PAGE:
Debugging unresponsive Ruby Applications with gdb

Every once in a while, I encounter random freezing/hanging when developing Ruby applications and often find myself having to Google to find the correct gdb commands to use to debug these sorts of issues. To make life easier for myself (and hopefully for others out there), I’ve decided to document them here for future reference. I will (hopefully!) add to this page as I come across new strategies for debugging these sorts of issues.

Firstly, this guide assumes that you have access to a Unix machine with the GNU debugger (gdb) installed and that you’re running plain-old Ruby (MRI/YARV/KRI) - as the methods described on this page rely on the underlying C methods that the Ruby VM calls.

If you’re following along and don’t have a “frozen” Ruby process, you can simulate a frozen/hung process by running a Ruby script that sleeps, such as:

#!/usr/bin/env ruby
def perform_some_cool_function 
  sleep 20
end

until false do
  perform_some_cool_function
end

The first thing we will need to do is attach gdb to the frozen/hung process. To do this, we will need to get the process ID (PID) of our frozen application and then fire up gdb.

  $ ps -ef | grep my-ruby-script
  username   18198  0.6  0.0 149456  9864 pts/0    Sl+  17:47   0:00 ruby my-ruby-script.rb
  username   18973  0.0  0.0 119464   968 pts/2    S+   17:47   0:00 grep --color=auto ruby

  $ gdb
  GNU gdb (GDB) Fedora 8.0.1-36.fc26
  Copyright (C) 2017 Free Software Foundation, Inc.
  # [...]
  (gdb) 

Once gdb has started up, you should be sitting at an interactive console. Type attach [PID] to attach the debugger to the frozen Ruby application.

  (gdb) attach 18198
  Attaching to process 18198
  [New LWP 17919]
  [Thread debugging using libthread_db enabled]
  Using host libthread_db library "/lib64/libthread_db.so.1".
  # [...]
  (gdb) 

Before we continue, it is worth reviewing what we know about Ruby MRI/YARV/KRI - namely, that it runs on a Virtual Machine written in C. As it runs on a VM, many (if not all?) of the Ruby methods that we know and love are actually defined using C.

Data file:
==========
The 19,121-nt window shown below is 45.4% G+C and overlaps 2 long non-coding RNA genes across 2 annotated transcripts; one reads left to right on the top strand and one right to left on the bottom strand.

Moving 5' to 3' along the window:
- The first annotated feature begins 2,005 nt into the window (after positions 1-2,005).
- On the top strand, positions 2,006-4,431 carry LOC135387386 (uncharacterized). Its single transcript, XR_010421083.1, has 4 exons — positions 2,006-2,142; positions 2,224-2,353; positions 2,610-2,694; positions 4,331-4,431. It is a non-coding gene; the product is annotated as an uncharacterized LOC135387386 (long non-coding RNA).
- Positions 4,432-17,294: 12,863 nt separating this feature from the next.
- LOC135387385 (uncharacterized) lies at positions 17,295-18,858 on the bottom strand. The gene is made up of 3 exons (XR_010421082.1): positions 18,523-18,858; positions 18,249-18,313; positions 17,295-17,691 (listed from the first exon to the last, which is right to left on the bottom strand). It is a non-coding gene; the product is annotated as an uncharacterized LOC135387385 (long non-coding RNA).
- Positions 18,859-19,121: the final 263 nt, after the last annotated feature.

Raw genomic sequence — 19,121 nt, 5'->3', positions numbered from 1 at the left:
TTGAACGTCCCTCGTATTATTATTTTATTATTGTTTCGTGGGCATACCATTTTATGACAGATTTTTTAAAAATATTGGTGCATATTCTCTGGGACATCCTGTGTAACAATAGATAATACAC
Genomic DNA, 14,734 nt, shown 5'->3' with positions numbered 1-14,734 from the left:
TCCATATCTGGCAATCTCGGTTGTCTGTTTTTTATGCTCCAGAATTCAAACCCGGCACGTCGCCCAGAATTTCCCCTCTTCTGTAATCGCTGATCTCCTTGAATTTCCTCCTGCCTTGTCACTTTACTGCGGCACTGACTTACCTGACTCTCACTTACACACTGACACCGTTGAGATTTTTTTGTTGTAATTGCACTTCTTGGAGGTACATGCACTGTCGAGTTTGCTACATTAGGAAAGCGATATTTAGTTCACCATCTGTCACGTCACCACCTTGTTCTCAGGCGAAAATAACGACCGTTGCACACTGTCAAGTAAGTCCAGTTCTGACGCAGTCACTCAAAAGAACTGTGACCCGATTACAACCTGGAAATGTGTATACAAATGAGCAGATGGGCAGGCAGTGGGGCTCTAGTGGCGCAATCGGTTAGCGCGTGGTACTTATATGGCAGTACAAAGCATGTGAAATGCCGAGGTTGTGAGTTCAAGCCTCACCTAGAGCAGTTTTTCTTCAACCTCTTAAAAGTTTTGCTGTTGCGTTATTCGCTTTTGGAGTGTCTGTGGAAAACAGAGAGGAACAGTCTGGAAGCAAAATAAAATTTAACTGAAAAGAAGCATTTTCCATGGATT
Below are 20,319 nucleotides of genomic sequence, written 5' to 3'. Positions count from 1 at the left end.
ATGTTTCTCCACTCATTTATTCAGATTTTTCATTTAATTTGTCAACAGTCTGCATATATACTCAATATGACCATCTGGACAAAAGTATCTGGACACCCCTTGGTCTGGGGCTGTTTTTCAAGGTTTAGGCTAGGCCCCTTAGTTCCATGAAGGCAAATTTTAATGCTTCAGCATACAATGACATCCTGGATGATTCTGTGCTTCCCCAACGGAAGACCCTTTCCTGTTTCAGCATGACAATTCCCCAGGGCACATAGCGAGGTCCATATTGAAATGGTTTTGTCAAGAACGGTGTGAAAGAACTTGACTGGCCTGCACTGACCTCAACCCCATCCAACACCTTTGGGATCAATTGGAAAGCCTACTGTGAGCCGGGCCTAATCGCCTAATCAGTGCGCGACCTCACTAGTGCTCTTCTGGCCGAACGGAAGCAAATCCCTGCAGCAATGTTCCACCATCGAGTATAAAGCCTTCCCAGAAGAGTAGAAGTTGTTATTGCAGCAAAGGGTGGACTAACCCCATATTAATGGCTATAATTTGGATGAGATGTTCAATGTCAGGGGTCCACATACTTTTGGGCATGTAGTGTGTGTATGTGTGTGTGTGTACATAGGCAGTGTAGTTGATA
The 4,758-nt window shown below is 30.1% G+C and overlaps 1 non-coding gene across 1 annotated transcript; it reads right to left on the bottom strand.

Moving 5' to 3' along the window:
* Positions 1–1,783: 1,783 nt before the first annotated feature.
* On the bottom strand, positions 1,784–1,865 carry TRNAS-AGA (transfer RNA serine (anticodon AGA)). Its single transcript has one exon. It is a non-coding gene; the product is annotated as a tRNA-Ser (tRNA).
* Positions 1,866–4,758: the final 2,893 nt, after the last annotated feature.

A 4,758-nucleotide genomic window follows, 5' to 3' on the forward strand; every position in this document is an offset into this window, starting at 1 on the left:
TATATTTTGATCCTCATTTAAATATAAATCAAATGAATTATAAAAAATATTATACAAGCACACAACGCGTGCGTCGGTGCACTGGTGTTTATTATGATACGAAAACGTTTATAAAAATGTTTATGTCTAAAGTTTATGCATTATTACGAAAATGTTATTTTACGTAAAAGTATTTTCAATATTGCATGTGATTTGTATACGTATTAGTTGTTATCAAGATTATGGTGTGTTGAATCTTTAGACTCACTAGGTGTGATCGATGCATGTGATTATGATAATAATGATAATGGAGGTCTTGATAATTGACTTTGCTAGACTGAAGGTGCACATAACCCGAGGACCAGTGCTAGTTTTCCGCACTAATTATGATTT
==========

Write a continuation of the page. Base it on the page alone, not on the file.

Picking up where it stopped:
Why is this important? When we debug our Ruby application using gdb, any commands that we run are, from my understanding, executed against the VM rather than our Ruby application itself* - as a result, we need to call the equivalent C methods. A (very long) list of available methods can be viewed by typing call rb_ and pressing tab twice, within gdb.

Now that we’ve got that out of the way, let’s move on to the fun parts!

* Any corrections here would be greatly appreciated.

Dumping a backtrace to the application’s stdout stream.

In your gdb console, type call rb_backtrace() and press enter. If you switch to your Ruby application, you should see a backtrace printed to your application’s stdout stream.

	from my-ruby-script.rb:7:in `<main>'
	from my-ruby-script.rb:3:in `perform_some_cool_function'
	from my-ruby-script.rb:3:in `sleep'

Using this backtrace, we can see that the application has “frozen” when running sleep, and that sleep was called from within perform_some_cool_function.

Working with multi-threaded applications

You can list the process’ threads with info threads:

(gdb) info threads
  Id   Target Id         Frame 
* 1    Thread 0x7f4ed522c080 (LWP 5482) "ruby" 0x00007f4ed4e25918 in [email protected]@GLIBC_2.3.2 () from /lib64/libpthread.so.0
  2    Thread 0x7f4ed525c700 (LWP 5570) "ruby-timer-thr" 0x00007f4ed43885a9 in poll () from /lib64/libc.so.6

The currently attached thread is denoted by an asterisk (*) next to the thread ID. You can switch threads using thread [ID]:

(gdb) thread 2
[Switching to thread 2 (Thread 0x7f4ed525c700 (LWP 5570))]
#0  0x00007f4ed43885a9 in poll () from /lib64/libc.so.6

Resuming a debugged application

When you attach gdb to a process, it causes the process to “pause”. If you would like to resume the process’ execution, you will need to detach gdb from the process.

To illustrate this, consider the following Ruby code that indefinitely prints a numerical sequence.

#!/usr/bin/env ruby
i = 0
until false do
 puts i
 i += 1
end

If I run this application, as expected, my console window will begin to flood with numbers, each on a new line.

# [...]
2116301
2116302
2116303
2116304

When I attach gdb to this process and switch back to the process’ console window, the application will no longer be printing to the standard output stream (stdout).

(gdb) attach 30688
Attaching to process 30688
[New LWP 30762]
[Thread debugging using libthread_db enabled]
Using host libthread_db library "/lib64/libthread_db.so.1".
0x00007f3702ab49a7 in write () from /lib64/libpthread.so.0
Missing separate debuginfos, use: dnf debuginfo-install glibc-2.27-19.fc28.x86_64 libxcrypt-4.0.1-3.fc28.x86_64

To resume execution, simply type detach and press enter.

(gdb) detach
Detaching from program: /home/andrew/.rbenv/versions/2.3.0/bin/ruby, process 30688

When we switch back to the process’ console window, we can see that the numbers have incremented.

# [...]
2799910
2799911
2799912
2799913
2799914
2799915

To reattach gdb to the process, you can simply run attach [PID], as usual.